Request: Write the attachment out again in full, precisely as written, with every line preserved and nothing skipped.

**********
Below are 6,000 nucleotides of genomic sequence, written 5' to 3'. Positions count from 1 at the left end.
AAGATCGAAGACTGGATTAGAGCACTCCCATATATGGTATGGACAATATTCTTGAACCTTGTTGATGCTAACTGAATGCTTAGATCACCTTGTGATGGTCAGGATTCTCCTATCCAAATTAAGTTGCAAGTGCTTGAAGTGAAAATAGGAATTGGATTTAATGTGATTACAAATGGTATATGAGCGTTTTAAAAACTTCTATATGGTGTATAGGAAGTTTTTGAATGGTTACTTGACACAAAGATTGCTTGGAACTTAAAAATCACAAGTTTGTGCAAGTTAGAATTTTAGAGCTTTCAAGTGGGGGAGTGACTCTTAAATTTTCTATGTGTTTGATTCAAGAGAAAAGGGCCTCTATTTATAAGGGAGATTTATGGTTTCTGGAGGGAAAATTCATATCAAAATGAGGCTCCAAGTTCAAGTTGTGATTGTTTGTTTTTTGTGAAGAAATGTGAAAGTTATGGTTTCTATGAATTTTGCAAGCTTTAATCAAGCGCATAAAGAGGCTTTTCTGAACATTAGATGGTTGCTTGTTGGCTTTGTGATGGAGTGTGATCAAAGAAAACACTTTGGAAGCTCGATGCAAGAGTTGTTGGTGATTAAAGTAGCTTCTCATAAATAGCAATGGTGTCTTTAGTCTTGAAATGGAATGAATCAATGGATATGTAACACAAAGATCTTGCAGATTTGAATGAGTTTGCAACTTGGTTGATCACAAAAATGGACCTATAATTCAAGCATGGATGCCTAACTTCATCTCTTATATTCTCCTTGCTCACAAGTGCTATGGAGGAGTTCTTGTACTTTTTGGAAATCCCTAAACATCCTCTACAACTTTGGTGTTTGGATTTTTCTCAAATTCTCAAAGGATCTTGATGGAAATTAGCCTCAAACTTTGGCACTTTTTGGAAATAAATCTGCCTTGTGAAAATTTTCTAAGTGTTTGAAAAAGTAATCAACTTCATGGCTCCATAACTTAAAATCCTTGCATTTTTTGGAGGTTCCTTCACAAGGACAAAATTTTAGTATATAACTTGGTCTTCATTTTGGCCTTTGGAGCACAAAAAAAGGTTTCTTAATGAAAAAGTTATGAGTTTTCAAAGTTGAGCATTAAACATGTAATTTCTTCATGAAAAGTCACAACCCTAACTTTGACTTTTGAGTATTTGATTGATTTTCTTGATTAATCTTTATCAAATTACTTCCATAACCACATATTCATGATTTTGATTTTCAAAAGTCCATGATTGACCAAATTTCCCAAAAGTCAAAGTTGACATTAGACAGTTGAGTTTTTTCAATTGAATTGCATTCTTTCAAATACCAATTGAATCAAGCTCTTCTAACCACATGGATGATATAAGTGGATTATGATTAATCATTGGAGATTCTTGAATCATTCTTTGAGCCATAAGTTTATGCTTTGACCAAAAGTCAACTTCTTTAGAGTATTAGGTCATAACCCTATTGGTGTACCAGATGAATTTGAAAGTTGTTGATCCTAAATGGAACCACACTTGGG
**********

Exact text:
Below are 6,000 nucleotides of genomic sequence, written 5' to 3'. Positions count from 1 at the left end.
AAGATCGAAGACTGGATTAGAGCACTCCCATATATGGTATGGACAATATTCTTGAACCTTGTTGATGCTAACTGAATGCTTAGATCACCTTGTGATGGTCAGGATTCTCCTATCCAAATTAAGTTGCAAGTGCTTGAAGTGAAAATAGGAATTGGATTTAATGTGATTACAAATGGTATATGAGCGTTTTAAAAACTTCTATATGGTGTATAGGAAGTTTTTGAATGGTTACTTGACACAAAGATTGCTTGGAACTTAAAAATCACAAGTTTGTGCAAGTTAGAATTTTAGAGCTTTCAAGTGGGGGAGTGACTCTTAAATTTTCTATGTGTTTGATTCAAGAGAAAAGGGCCTCTATTTATAAGGGAGATTTATGGTTTCTGGAGGGAAAATTCATATCAAAATGAGGCTCCAAGTTCAAGTTGTGATTGTTTGTTTTTTGTGAAGAAATGTGAAAGTTATGGTTTCTATGAATTTTGCAAGCTTTAATCAAGCGCATAAAGAGGCTTTTCTGAACATTAGATGGTTGCTTGTTGGCTTTGTGATGGAGTGTGATCAAAGAAAACACTTTGGAAGCTCGATGCAAGAGTTGTTGGTGATTAAAGTAGCTTCTCATAAATAGCAATGGTGTCTTTAGTCTTGAAATGGAATGAATCAATGGATATGTAACACAAAGATCTTGCAGATTTGAATGAGTTTGCAACTTGGTTGATCACAAAAATGGACCTATAATTCAAGCATGGATGCCTAACTTCATCTCTTATATTCTCCTTGCTCACAAGTGCTATGGAGGAGTTCTTGTACTTTTTGGAAATCCCTAAACATCCTCTACAACTTTGGTGTTTGGATTTTTCTCAAATTCTCAAAGGATCTTGATGGAAATTAGCCTCAAACTTTGGCACTTTTTGGAAATAAATCTGCCTTGTGAAAATTTTCTAAGTGTTTGAAAAAGTAATCAACTTCATGGCTCCATAACTTAAAATCCTTGCATTTTTTGGAGGTTCCTTCACAAGGACAAAATTTTAGTATATAACTTGGTCTTCATTTTGGCCTTTGGAGCACAAAAAAAGGTTTCTTAATGAAAAAGTTATGAGTTTTCAAAGTTGAGCATTAAACATGTAATTTCTTCATGAAAAGTCACAACCCTAACTTTGACTTTTGAGTATTTGATTGATTTTCTTGATTAATCTTTATCAAATTACTTCCATAACCACATATTCATGATTTTGATTTTCAAAAGTCCATGATTGACCAAATTTCCCAAAAGTCAAAGTTGACATTAGACAGTTGAGTTTTTTCAATTGAATTGCATTCTTTCAAATACCAATTGAATCAAGCTCTTCTAACCACATGGATGATATAAGTGGATTATGATTAATCATTGGAGATTCTTGAATCATTCTTTGAGCCATAAGTTTATGCTTTGACCAAAAGTCAACTTCTTTAGAGTATTAGGTCATAACCCTATTGGTGTACCAGATGAATTTGAAAGTTGTTGATCCTAAATGGAACCACACTTGGG